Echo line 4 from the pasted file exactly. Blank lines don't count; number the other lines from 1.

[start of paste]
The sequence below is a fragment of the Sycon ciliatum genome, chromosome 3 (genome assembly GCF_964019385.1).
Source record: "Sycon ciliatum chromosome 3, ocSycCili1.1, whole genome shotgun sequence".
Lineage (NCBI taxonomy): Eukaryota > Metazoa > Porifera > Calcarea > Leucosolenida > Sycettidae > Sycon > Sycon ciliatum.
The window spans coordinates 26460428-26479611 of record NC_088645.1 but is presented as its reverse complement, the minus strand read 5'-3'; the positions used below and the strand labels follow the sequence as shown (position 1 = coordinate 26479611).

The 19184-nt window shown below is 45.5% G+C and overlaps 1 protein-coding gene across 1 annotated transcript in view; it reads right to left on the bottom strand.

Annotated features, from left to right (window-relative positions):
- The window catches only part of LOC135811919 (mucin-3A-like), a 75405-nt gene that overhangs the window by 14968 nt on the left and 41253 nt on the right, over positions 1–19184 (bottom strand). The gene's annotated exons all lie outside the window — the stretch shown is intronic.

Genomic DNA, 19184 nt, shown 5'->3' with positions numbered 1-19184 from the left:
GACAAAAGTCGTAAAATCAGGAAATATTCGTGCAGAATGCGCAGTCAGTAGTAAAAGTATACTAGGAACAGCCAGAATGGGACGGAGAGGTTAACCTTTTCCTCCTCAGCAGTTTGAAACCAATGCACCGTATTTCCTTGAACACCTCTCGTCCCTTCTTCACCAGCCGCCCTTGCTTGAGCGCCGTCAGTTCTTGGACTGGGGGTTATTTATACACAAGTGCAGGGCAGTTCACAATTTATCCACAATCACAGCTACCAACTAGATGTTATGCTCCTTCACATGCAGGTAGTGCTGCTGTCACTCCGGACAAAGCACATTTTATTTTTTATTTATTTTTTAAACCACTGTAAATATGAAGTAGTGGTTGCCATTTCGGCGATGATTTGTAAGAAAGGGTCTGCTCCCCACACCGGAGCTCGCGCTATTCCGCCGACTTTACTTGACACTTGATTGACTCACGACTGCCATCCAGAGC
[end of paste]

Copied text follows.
The window spans coordinates 26460428-26479611 of record NC_088645.1 but is presented as its reverse complement, the minus strand read 5'-3'; the positions used below and the strand labels follow the sequence as shown (position 1 = coordinate 26479611).